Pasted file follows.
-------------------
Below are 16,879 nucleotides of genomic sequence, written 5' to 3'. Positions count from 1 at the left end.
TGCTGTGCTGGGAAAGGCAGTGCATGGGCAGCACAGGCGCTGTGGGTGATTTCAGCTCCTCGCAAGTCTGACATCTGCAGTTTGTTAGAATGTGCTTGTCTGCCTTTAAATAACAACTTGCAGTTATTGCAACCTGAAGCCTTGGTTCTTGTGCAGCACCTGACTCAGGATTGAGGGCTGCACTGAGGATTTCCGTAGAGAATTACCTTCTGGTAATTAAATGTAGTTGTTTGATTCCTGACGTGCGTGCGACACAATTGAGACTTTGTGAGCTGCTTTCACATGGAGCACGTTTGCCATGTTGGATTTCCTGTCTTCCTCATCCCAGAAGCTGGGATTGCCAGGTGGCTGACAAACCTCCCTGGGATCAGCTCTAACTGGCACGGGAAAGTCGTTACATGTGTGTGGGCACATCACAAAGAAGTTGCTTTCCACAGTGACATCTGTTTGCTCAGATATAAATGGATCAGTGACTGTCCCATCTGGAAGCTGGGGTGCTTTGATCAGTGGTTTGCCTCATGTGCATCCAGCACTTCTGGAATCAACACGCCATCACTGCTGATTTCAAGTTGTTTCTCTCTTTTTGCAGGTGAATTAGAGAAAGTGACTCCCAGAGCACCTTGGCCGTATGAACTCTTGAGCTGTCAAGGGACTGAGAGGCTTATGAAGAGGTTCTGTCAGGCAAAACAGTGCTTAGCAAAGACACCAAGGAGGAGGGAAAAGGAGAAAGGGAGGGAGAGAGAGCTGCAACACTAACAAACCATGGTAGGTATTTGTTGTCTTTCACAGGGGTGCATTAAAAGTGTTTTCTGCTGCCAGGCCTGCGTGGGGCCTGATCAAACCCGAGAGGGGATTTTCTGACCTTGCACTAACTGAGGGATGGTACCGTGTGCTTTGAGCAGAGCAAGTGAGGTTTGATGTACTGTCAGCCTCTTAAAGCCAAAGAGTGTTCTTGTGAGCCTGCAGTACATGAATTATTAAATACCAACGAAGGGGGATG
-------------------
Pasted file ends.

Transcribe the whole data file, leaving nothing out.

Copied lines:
Below are 16,879 nucleotides of genomic sequence, written 5' to 3'. Positions count from 1 at the left end.
TGCTGTGCTGGGAAAGGCAGTGCATGGGCAGCACAGGCGCTGTGGGTGATTTCAGCTCCTCGCAAGTCTGACATCTGCAGTTTGTTAGAATGTGCTTGTCTGCCTTTAAATAACAACTTGCAGTTATTGCAACCTGAAGCCTTGGTTCTTGTGCAGCACCTGACTCAGGATTGAGGGCTGCACTGAGGATTTCCGTAGAGAATTACCTTCTGGTAATTAAATGTAGTTGTTTGATTCCTGACGTGCGTGCGACACAATTGAGACTTTGTGAGCTGCTTTCACATGGAGCACGTTTGCCATGTTGGATTTCCTGTCTTCCTCATCCCAGAAGCTGGGATTGCCAGGTGGCTGACAAACCTCCCTGGGATCAGCTCTAACTGGCACGGGAAAGTCGTTACATGTGTGTGGGCACATCACAAAGAAGTTGCTTTCCACAGTGACATCTGTTTGCTCAGATATAAATGGATCAGTGACTGTCCCATCTGGAAGCTGGGGTGCTTTGATCAGTGGTTTGCCTCATGTGCATCCAGCACTTCTGGAATCAACACGCCATCACTGCTGATTTCAAGTTGTTTCTCTCTTTTTGCAGGTGAATTAGAGAAAGTGACTCCCAGAGCACCTTGGCCGTATGAACTCTTGAGCTGTCAAGGGACTGAGAGGCTTATGAAGAGGTTCTGTCAGGCAAAACAGTGCTTAGCAAAGACACCAAGGAGGAGGGAAAAGGAGAAAGGGAGGGAGAGAGAGCTGCAACACTAACAAACCATGGTAGGTATTTGTTGTCTTTCACAGGGGTGCATTAAAAGTGTTTTCTGCTGCCAGGCCTGCGTGGGGCCTGATCAAACCCGAGAGGGGATTTTCTGACCTTGCACTAACTGAGGGATGGTACCGTGTGCTTTGAGCAGAGCAAGTGAGGTTTGATGTACTGTCAGCCTCTTAAAGCCAAAGAGTGTTCTTGTGAGCCTGCAGTACATGAATTATTAAATACCAACGAAGGGGGATG